There was no question of the ruling creating a precedent, Piana said. "All cases are different."
"Google argued that it could not be held liable because it is a hosting provider, but we showed that this is content produced by them, although through automated means. Therefore in this case the search engine cannot avail itself of the safe harbor provision of the [European Union's] e-commerce directive," Piana wrote.
Technology expert Guido Scorza took a contrary view, arguing in his blog that there was nothing defamatory about Google's conduct.
The search engine had simply registered the fact that a number of users had combined AB's name with the words "fraud" and "fraudster," Scorza wrote. "The suggestions merely recounted the history of other people's searches and made them available to new users," he said.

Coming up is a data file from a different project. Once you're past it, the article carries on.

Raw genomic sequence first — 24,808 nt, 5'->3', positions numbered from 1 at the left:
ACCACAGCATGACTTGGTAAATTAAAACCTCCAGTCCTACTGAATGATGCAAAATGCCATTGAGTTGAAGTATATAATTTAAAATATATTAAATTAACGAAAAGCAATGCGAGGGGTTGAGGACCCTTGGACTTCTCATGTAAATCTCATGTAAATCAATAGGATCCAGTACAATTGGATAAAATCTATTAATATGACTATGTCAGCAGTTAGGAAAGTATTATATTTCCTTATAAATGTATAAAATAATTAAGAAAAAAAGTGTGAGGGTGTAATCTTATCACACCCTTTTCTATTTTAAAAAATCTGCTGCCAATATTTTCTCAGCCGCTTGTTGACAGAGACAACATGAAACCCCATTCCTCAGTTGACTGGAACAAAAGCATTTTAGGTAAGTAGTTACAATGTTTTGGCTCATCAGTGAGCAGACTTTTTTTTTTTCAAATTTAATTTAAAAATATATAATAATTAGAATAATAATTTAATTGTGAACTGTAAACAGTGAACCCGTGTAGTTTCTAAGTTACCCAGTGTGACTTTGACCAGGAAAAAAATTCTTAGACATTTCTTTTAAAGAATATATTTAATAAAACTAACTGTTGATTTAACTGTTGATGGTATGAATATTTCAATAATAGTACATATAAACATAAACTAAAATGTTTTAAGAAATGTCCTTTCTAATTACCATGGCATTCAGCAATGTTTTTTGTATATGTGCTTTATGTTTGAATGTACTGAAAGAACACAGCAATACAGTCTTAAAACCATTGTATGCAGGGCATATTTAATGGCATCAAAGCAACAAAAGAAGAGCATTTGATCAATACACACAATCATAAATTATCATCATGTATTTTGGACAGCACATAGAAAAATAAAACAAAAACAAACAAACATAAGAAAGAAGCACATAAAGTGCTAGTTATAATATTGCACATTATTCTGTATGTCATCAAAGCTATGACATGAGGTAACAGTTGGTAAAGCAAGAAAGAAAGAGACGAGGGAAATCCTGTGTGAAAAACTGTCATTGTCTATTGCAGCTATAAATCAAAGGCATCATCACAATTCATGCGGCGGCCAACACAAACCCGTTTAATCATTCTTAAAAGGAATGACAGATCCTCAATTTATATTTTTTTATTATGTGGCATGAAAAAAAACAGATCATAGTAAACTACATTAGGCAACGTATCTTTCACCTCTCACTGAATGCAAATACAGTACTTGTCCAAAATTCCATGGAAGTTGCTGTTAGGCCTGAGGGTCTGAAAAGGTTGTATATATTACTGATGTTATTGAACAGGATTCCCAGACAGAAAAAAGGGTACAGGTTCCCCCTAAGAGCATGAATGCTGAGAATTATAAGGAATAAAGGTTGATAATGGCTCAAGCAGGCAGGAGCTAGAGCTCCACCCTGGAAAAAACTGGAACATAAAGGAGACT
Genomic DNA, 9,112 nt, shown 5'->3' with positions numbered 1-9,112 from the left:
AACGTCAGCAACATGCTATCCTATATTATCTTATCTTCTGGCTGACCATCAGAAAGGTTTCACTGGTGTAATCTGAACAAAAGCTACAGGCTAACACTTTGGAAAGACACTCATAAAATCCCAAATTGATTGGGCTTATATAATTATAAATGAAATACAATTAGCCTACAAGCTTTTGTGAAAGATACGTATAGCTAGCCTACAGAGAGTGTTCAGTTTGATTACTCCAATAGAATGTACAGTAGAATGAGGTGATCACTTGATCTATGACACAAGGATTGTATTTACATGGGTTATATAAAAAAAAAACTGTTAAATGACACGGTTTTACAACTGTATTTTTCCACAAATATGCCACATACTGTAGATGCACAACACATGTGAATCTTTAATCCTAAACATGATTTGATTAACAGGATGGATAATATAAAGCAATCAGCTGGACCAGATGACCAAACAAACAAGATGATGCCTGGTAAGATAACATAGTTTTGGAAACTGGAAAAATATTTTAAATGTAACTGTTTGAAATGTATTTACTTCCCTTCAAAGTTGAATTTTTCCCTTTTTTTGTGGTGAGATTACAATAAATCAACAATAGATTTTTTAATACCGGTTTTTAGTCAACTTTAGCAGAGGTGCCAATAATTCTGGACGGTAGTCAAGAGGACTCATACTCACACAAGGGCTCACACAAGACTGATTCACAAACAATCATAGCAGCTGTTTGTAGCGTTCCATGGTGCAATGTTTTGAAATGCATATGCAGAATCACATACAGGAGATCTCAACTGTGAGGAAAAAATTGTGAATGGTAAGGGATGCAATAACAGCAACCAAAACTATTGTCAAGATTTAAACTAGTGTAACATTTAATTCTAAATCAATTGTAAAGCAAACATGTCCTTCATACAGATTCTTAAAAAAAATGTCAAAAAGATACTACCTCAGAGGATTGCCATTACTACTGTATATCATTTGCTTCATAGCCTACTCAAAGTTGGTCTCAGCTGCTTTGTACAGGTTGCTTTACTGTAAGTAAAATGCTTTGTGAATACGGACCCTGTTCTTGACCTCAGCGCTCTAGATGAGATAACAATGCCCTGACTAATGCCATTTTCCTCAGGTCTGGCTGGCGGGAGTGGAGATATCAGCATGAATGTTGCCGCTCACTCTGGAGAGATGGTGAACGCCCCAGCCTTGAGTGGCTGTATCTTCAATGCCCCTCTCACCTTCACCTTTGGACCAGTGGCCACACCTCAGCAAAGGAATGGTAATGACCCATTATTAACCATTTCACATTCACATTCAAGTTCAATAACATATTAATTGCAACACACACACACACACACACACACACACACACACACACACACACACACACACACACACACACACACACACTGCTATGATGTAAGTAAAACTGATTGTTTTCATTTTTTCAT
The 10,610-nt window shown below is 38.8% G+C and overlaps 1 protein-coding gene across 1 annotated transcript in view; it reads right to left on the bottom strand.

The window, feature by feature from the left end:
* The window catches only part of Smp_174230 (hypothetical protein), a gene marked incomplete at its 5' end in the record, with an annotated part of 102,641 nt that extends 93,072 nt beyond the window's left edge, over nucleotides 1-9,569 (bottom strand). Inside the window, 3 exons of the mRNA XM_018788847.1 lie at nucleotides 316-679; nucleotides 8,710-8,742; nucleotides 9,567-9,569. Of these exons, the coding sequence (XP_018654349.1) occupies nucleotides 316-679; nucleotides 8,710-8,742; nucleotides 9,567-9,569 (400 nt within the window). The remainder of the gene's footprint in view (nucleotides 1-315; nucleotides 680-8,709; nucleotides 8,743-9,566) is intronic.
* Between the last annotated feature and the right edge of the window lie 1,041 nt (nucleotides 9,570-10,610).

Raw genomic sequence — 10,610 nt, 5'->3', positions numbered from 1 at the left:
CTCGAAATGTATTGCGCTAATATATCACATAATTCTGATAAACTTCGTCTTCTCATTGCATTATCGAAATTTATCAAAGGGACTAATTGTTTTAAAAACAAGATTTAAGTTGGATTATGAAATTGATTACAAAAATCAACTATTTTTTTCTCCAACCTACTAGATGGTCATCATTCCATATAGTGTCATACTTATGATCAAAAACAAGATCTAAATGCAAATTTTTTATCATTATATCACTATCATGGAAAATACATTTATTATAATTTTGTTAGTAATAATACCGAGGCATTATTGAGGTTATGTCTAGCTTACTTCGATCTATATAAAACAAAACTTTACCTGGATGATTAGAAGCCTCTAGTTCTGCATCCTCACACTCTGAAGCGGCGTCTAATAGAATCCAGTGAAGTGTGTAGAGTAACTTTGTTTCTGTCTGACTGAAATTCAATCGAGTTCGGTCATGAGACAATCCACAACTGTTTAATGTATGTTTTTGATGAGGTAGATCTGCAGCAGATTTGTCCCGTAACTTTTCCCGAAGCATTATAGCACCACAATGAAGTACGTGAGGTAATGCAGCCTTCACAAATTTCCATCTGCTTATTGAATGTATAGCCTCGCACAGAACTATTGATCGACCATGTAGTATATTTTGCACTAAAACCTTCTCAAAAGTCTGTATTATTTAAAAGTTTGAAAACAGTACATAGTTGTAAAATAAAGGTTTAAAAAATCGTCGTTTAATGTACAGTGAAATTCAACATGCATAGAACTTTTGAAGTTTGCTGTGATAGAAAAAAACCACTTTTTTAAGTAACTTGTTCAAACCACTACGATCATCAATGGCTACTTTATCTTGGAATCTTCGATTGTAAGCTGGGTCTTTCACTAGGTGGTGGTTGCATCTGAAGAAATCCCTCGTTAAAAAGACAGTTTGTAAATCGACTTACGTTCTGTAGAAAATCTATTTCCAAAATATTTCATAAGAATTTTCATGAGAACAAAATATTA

The Milan ruling follows similar controversies in France, Sweden and Brazil, and comes just over a year after three Google executives were handed suspended six-month prison sentences in Milan for allowing a video showing the bullying of a handicapped boy to be posted on Google Video.
It also has elements in common with a ruling by a Rome court last month that ordered Yahoo to remove links from its search engine that led to pirated copies of an Iranian film.
Google was disappointed by the court's decision because it failed to take account of the fact that Autocomplete was based on the search behaviors of prior users, the company said in a written statement. "For the moment we are considering all our options," it said.
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